With a youthful, bouncy song, the Bobolink, Dolichonyx oryzivorus, never fails to bring a smile to the observer. Ferdinand Schuyler Mathews poetically described the song of the Bobolink in the Field Book of Wild Birds and Their Music: “The Bobolink is indeed a great singer, but the latter part of his song is a species of musical fireworks….It is a mad, reckless, song-fantasia, an outbreak of of pent-up, irrepressible glee. The difficulty in either describing or putting upon paper such music is unsurmountable. One can follow the singer through the first few whistled bars and then, figuratively speaking he lets down the bars and stampedes. I have never been able to ‘sort out’ the tones as they passed at this break-neck speed.”
Unfortunately, this beautiful bird with such a magnificent song is in decline due to human practices, though their numbers are certainly high enough for action to be taken to reverse the decline. The Bobolink is known by various other names, such as “skunk blackbird” and “ricebird.” The name “ricebird” is shared by the Bobolink with various other species who also congregate on rice plantations.
The Bobolink migrates annually from central South America to northern North America to breed, which is about 10,000 kilometers, nearly 6,250 miles. Such a migration for a songbird weighing about one ounce is one of the longest in the Western Hemisphere. A nine-year-old banded female was was recorded to cumulatively travel 180,000 kilometers (about 111,847 miles), equal to 4.5 times around Earth at the equator!
Male Bobolinks have black undersides, a cream-colored nape, tertials and wing coverts edged in cream, a white rump, and white scapulars. Bobolinks are the only bird in North America with a black underside and a white backside. Females look much like a cream-colored sparrow and lack the distinctive markings of the male. Wintering male Bobolinks in central South America have a plumage much more modest in appearance and similar to that of the female. Bobolinks build a grass nest with up to seven eggs in each clutch. The eggs are pale blue or reddish brown with randomly distributed brown splotches. Bobolinks are polygamous, with more than one female mating with one male, similar to many other birds in the Icteridae family. And did you know that a group of Bobolinks is called a chain?
The Bobolink prefers open fields, prairies, and while migrating, marshes. Such places, especially open fields, are also ideal locations for agriculture, causing potential conflict between human use and Bobolink needs. In South America, Bobolinks are commonly found on rice plantations where they are often considered pests and are either caught to be sold as pets or killed. Keeping a wild bird as a pet is detrimental to both the quality of life for the bird as well as for populations of wintering Bobolinks. In the summer, Bobolinks migrate northward to North America, arriving in May or early June. Once they arrive on their breeding grounds, they build their nests, mate, and raise their young. With chicks fledging within two weeks, young are usually able to fly by late July.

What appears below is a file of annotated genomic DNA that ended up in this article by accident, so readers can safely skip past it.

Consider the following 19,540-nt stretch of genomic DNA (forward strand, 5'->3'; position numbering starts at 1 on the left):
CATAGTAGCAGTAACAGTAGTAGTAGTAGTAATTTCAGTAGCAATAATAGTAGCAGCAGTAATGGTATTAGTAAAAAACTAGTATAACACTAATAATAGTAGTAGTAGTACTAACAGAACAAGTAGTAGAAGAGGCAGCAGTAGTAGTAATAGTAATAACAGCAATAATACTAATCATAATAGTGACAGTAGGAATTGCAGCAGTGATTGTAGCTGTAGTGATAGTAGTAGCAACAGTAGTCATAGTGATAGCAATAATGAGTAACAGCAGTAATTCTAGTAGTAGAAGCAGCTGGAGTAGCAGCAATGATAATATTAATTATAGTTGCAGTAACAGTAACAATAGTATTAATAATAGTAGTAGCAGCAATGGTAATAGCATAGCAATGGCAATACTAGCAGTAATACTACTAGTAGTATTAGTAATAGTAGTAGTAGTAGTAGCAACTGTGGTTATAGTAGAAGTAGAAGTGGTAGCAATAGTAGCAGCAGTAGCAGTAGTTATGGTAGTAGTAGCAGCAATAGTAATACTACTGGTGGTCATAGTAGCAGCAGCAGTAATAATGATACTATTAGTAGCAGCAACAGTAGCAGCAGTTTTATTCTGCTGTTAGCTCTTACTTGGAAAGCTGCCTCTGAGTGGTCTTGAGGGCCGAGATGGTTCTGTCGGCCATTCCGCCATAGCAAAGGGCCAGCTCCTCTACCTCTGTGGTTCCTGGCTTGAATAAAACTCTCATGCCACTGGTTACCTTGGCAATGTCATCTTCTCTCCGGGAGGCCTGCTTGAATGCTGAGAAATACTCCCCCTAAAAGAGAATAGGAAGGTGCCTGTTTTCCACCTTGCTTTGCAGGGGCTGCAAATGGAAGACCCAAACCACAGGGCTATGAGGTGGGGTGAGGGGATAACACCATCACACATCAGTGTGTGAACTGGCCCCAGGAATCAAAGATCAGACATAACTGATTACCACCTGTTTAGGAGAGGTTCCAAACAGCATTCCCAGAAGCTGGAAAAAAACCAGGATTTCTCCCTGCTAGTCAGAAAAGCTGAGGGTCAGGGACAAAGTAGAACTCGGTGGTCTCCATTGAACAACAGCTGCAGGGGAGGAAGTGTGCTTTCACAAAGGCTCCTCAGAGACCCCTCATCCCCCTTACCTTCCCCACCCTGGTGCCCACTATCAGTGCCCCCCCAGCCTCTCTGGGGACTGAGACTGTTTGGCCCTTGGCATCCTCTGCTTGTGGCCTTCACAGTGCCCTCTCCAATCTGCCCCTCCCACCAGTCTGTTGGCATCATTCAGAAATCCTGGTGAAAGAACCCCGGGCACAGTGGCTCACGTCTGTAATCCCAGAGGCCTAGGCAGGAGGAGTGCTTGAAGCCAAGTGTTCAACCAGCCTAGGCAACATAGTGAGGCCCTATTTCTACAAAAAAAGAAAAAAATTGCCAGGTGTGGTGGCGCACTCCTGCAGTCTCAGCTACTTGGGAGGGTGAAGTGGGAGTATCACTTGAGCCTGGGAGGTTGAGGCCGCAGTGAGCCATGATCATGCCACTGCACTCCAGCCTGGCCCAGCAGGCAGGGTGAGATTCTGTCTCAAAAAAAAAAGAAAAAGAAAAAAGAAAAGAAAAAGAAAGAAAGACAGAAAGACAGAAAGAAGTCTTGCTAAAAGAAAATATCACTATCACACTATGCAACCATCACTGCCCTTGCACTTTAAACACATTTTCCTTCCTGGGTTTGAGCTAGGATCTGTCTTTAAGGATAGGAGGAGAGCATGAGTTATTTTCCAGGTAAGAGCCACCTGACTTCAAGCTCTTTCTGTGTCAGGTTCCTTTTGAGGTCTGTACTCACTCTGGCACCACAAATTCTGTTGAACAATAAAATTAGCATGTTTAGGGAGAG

Current agricultural practices allow farmers to grow more hay in one season through multiple harvests. While economically advantageous for farmers, the multiple harvests result in the destruction of Bobolink nests during the breeding season. This is considered the main factor in the species’ decline in New York. The decline is also attributed to the switch from timothy and clover hay to alfalfa. Other research suggests that the increase in abandoned farms (leading to a shift of fields back to forested habitat), has been a factor in the decline of Bobolinks. In some areas of northeastern North America, Bobolinks have experienced a cumulative 40% decline in recent decades. Surveys have shown that throughout their whole North American breeding range Bobolink numbers have declined by about 2% every year since 1966.
Fortunately, projects such as The Bobolink Project are working to find ways to help Bobolink populations. The Bobolink Project strives to find a compromise between farmers harvesting hay and Bobolinks’ breeding habits. Farmers who participate in the Bobolink Project wait until the new generation of Bobolinks are able to fly before harvesting, which is usually around mid- to late July. Through funding from the community, the Bobolink Project monetarily compensates farmers for their lost hay harvest. If there is extra money after compensating the farmers, the money is returned to the people who have funded the effort. I was very fortunate to talk with Professor Stephen Swallow, an integral part of the Bobolink Project:
What piqued your interest in grassland bird conservation?
Growing up I was in the Boy Scouts and I spent a lot of time hiking and doing nature-based recreation. That led me to going to college to study ecology, and being concerned with protecting the environmental qualities that are out there. So in general, it’s not so much grassland bird conservation, I am interested in conservation generally and environmental protection, and when it provides the people value.
Can any farmer within the range of grassland birds like the Bobolink participate in the Bobolink Project?
The Bobolink Project in 2013 was focused on parts of Rhode Island and parts of Vermont. So, anybody in those areas could participate in the Bobolink Project if we got adequate support from the general public to help pay for the cost that the farmers face when they decide to try to manage for grassland nesting birds. All those farmers we were in contact with at the time, we actually did this year manage to get enough funding from the public, particularly in Vermont, but shortly after we were settling those management plans with those farmers that were participating, we had other farmers getting in touch with us saying they’d be interested for the upcoming year. Hopefully this coming year we will raise more funds and will be able to support more farmers.”
How many farms have participated in the Bobolink Project to date?
In the original Bobolink Project, we had four farms [in Jamestown, Rhode Island]; that was 2007. In 2008 in Jamestown, Rhode Island, we had three farms, and then this past year, in 2013, we had three farms out of Aquidneck Island in Rhode Island, only one farm in Jamestown, Rhode Island, and we’ve got eight farms in Vermont. In Rhode Island in 2013 the participating farms are managing forty acres for the birds in total. In Vermont, we are paying for a total of two-hundred acres, but several of the farms voluntarily added some additional acreage to their management for the birds.
Have ecological surveys been conducted on farms who have participated in the Bobolink Project?